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Here’s How Ocean Trash Is Killing Marine Life

Killing Marine Life

Killing Marine Life | Imagine you’re in the kitchen, and as you reach closer to the countertop, you see something that looks fairly similar to your favorite treat. You grab it and gulp on it, and the next thing you know, you’re dead. That’s what it’s like for most underwater species.

It only takes a single instance of ingesting plastic or other deadly materials for most marine mammals to struggle and eventually die. Thousands of seals, sea turtles, and seabirds become victims to the gruesome act of trashing the oceans, but that’s not it. Sadly, the effects have gone far and wide to destroy even some of the most endangered wildlife like Pacific loggerhead sea turtles and Hawaiian monk seals.

What Toll Has it Taken On Marine Life?

Can you tell what causes thousands of animals to die grisly deaths in the water every year? Without a glance or a second thought, it’s plastic, but not just ingesting it. Most animals die just by getting entangled in it.


In the North Pacific alone, up to 24000 tons of plastic is ingested every year by fish. As a result, it causes injury in the intestines and eventually death, but the journey doesn’t end here. The same plastic that may have resulted in the death of one fish is systematically transferred to another fish (bigger in size) as a part of the food chain.

The result? They die too.

There have been way too many instances of fish in commercial markets with plastic microfibers found in their system. However, fish are not the only ones affected in the process.

Sea Birds

Sea Birds are also among some of the most affected underwater species to die from ingesting plastic every year. When their stomach constricts as a result of the ingested plastic, there’s hardly any storage volume. This means that even if plastic is not the direct cause of death, these species are dying simply because of starvation.

According to an estimate, about 60% of all seabird species have consumed plastic in some form or the other. Unfortunately, the numbers are only expected to increase by 2050. Dead seabirds with chunks of plastic found in their systems show how much the garbage dumping practices have increased over the years.

Sea Turtles

Most sea turtles become victims of plastic because they mistake it for food. They often choke, sustain certain injuries and die. If they don’t die immediately, they often die later, thinking that they’re full because they ate food (plastic).

Plastic pollution has affected not only the existing species of sea turtles but also those that were supposed to come next. This means that the pollution is so dangerous that it has affected the reproduction process across several species of sea turtles. Unfortunately, at this point, approximately half of the sea turtle population has already ingested plastic in one form or another.

Marine Mammals

As usual, most marine mammals die in the same fashion, either by getting entangled or ingesting something they weren’t supposed to. Plastic debris found in habitats of endangered animals is a whole other story, but at this point, it’s safe to conclude that the rising mortality rates in the oceans across the world are all due to plastic.

What Exactly Is the Dilemma?

The plastic problem is not new. It has existed for a long period of time and, unfortunately, will continue to do so. From the consumer goods that fill aisles in our stores to the single-use packaging we throw away, plastic is everywhere.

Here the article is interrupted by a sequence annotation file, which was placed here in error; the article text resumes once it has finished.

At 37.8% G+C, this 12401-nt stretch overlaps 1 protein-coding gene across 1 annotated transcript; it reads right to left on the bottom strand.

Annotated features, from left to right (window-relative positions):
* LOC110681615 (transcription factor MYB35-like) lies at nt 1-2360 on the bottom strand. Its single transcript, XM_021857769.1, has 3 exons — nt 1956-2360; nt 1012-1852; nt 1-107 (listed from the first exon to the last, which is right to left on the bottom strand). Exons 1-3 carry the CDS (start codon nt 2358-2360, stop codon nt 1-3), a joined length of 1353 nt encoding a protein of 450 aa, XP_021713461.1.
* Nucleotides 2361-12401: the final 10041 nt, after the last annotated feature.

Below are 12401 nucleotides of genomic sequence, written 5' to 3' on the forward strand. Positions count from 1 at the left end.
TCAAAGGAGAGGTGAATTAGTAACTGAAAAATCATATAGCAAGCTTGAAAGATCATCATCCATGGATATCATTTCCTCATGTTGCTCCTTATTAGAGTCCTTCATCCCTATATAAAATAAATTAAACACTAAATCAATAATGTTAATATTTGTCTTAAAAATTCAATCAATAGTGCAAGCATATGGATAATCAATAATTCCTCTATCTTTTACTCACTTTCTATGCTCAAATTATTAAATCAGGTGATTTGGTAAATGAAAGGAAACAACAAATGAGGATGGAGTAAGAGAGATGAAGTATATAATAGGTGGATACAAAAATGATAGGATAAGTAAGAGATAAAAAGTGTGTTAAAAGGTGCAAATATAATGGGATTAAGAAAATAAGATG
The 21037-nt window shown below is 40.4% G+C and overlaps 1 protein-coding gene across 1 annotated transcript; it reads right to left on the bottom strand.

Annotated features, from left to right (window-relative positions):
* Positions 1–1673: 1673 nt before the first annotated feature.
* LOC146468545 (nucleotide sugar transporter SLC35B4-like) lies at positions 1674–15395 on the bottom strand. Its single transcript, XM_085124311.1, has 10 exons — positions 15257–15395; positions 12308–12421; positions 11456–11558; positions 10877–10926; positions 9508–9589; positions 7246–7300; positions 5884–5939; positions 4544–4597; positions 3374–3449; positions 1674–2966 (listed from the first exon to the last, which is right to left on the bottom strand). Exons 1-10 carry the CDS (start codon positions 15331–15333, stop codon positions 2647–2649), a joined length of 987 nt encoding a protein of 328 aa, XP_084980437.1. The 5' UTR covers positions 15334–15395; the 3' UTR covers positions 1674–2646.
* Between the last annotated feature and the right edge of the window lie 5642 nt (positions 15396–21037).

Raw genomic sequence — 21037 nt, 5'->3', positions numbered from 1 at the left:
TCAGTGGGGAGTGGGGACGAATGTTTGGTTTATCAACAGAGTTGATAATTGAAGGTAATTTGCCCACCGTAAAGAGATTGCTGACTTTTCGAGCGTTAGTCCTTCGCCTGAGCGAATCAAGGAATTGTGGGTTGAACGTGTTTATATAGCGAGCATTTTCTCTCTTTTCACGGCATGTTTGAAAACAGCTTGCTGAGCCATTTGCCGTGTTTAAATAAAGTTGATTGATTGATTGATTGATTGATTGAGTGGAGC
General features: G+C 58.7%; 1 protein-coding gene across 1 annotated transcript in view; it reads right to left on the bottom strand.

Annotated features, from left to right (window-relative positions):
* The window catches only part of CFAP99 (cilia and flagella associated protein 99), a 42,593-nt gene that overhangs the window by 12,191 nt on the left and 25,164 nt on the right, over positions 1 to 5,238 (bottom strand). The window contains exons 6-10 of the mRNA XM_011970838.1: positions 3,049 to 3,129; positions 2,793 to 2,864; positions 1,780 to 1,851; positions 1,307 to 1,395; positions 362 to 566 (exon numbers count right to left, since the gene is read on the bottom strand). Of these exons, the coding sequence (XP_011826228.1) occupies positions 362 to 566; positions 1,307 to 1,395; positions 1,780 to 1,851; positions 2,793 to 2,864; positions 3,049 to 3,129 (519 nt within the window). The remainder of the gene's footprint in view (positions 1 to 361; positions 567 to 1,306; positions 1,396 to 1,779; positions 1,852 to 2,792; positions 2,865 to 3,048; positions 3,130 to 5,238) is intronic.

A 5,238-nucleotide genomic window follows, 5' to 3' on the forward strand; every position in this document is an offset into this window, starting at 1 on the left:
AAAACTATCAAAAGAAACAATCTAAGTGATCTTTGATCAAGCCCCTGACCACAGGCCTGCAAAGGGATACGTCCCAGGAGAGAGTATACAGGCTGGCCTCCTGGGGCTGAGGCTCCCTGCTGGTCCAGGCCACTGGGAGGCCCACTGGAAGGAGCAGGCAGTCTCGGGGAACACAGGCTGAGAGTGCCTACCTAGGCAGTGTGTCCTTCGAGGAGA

Just the first decade of the century witnessed plastic production higher than ever, and from that point on, the numbers have only increased. With billions of pounds adding up almost every year, we’re not far from the day when not even a single ocean in the world will be free from plastic.

What started as a problem is now turning into a full-fledged crisis, and unfortunately, it doesn’t seem to be ending any time soon. At a time when the world should have actively been involved in eliminating plastic from all spheres of life, there are more and more plans emerging to increase its production.

Let’s take the fossil fuel industry as an example. As it plans to increase the production of plastic by a drastic figure of 40% in the next decade, we can only hope to survive its horrifying consequences.

Oil giants, on the other hand, also don’t seem to be slowing down. In their attempt to convert fracked gas to plastic, they’re building petrochemical plants throughout the country, and it only means one thing: Alarming levels of plastic in the ocean and pollution in the air.

The most dangerous thing about plastic is its durability. In fact, plastic produced today has the ability to last for centuries, if not the upcoming decades. Similarly, plastic created centuries ago has also managed to last up till now. If we continue to follow the same patterns, the problem may soon turn into an epidemic.

How Can We Help?

Here’s the good news. While the plastic problem has become more serious than ever, matters are not all gloom and doom. It’s still possible to reduce, if not eliminate, the problem of plastic pollution and hopefully protect our marine life in the process.

Remember, taking a few personal actions can go a long way to reduce the amount of waste finding its way into the oceans. Keeping an eye out for trash, bringing your own cutlery, and investing in reusable items may not seem like a big deal today. However,  a decade from now, you may be responsible for drastically bringing down the numbers of discarded plastic packaging after a single-use.

The Bottom Line

Here’s the bottom line. Plastic was, is, and unfortunately will continue to be one of the biggest dilemmas for mankind, but it’s up to us to decide what we can do with it. We can either choose to follow the same pattern and end up killing the world faster than it was meant to be killed or slow it down and find a way out in the process.